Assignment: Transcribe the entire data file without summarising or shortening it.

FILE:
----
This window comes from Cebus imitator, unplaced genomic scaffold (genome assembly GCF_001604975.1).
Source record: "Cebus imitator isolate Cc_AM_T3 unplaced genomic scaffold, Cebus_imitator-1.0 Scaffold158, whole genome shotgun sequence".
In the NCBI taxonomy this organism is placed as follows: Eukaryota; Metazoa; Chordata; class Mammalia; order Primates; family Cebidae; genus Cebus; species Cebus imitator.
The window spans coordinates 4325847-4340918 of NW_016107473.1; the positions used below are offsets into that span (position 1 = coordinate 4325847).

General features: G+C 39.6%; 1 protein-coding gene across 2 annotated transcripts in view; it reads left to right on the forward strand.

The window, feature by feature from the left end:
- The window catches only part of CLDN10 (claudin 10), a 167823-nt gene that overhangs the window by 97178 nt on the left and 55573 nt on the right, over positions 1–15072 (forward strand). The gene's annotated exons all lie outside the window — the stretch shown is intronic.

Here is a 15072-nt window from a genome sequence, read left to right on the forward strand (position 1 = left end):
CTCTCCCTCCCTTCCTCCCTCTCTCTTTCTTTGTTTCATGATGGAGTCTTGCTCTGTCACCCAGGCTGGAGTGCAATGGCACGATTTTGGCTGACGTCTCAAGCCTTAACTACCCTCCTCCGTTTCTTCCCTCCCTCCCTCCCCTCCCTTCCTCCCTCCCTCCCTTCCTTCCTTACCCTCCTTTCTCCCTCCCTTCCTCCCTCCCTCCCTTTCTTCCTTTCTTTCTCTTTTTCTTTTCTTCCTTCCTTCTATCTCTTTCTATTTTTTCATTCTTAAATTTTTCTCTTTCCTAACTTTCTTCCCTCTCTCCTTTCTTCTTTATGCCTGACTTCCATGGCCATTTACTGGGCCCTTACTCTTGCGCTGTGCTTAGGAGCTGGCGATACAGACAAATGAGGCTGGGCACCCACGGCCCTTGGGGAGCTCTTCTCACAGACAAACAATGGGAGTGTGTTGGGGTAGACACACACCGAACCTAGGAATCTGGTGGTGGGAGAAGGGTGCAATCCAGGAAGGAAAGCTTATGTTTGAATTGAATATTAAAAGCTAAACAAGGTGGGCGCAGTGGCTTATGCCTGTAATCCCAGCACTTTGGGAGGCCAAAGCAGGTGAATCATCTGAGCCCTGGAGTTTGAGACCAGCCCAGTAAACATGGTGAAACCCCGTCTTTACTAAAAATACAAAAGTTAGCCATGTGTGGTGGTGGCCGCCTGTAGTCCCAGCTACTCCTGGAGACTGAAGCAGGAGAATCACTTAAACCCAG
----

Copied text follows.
This window comes from Cebus imitator, unplaced genomic scaffold (genome assembly GCF_001604975.1).
Source record: "Cebus imitator isolate Cc_AM_T3 unplaced genomic scaffold, Cebus_imitator-1.0 Scaffold158, whole genome shotgun sequence".
In the NCBI taxonomy this organism is placed as follows: Eukaryota; Metazoa; Chordata; class Mammalia; order Primates; family Cebidae; genus Cebus; species Cebus imitator.
The window spans coordinates 4325847-4340918 of NW_016107473.1; the positions used below are offsets into that span (position 1 = coordinate 4325847).

General features: G+C 39.6%; 1 protein-coding gene across 2 annotated transcripts in view; it reads left to right on the forward strand.

The window, feature by feature from the left end:
- The window catches only part of CLDN10 (claudin 10), a 167823-nt gene that overhangs the window by 97178 nt on the left and 55573 nt on the right, over positions 1–15072 (forward strand). The gene's annotated exons all lie outside the window — the stretch shown is intronic.

Here is a 15072-nt window from a genome sequence, read left to right on the forward strand (position 1 = left end):
CTCTCCCTCCCTTCCTCCCTCTCTCTTTCTTTGTTTCATGATGGAGTCTTGCTCTGTCACCCAGGCTGGAGTGCAATGGCACGATTTTGGCTGACGTCTCAAGCCTTAACTACCCTCCTCCGTTTCTTCCCTCCCTCCCTCCCCTCCCTTCCTCCCTCCCTCCCTTCCTTCCTTACCCTCCTTTCTCCCTCCCTTCCTCCCTCCCTCCCTTTCTTCCTTTCTTTCTCTTTTTCTTTTCTTCCTTCCTTCTATCTCTTTCTATTTTTTCATTCTTAAATTTTTCTCTTTCCTAACTTTCTTCCCTCTCTCCTTTCTTCTTTATGCCTGACTTCCATGGCCATTTACTGGGCCCTTACTCTTGCGCTGTGCTTAGGAGCTGGCGATACAGACAAATGAGGCTGGGCACCCACGGCCCTTGGGGAGCTCTTCTCACAGACAAACAATGGGAGTGTGTTGGGGTAGACACACACCGAACCTAGGAATCTGGTGGTGGGAGAAGGGTGCAATCCAGGAAGGAAAGCTTATGTTTGAATTGAATATTAAAAGCTAAACAAGGTGGGCGCAGTGGCTTATGCCTGTAATCCCAGCACTTTGGGAGGCCAAAGCAGGTGAATCATCTGAGCCCTGGAGTTTGAGACCAGCCCAGTAAACATGGTGAAACCCCGTCTTTACTAAAAATACAAAAGTTAGCCATGTGTGGTGGTGGCCGCCTGTAGTCCCAGCTACTCCTGGAGACTGAAGCAGGAGAATCACTTAAACCCAG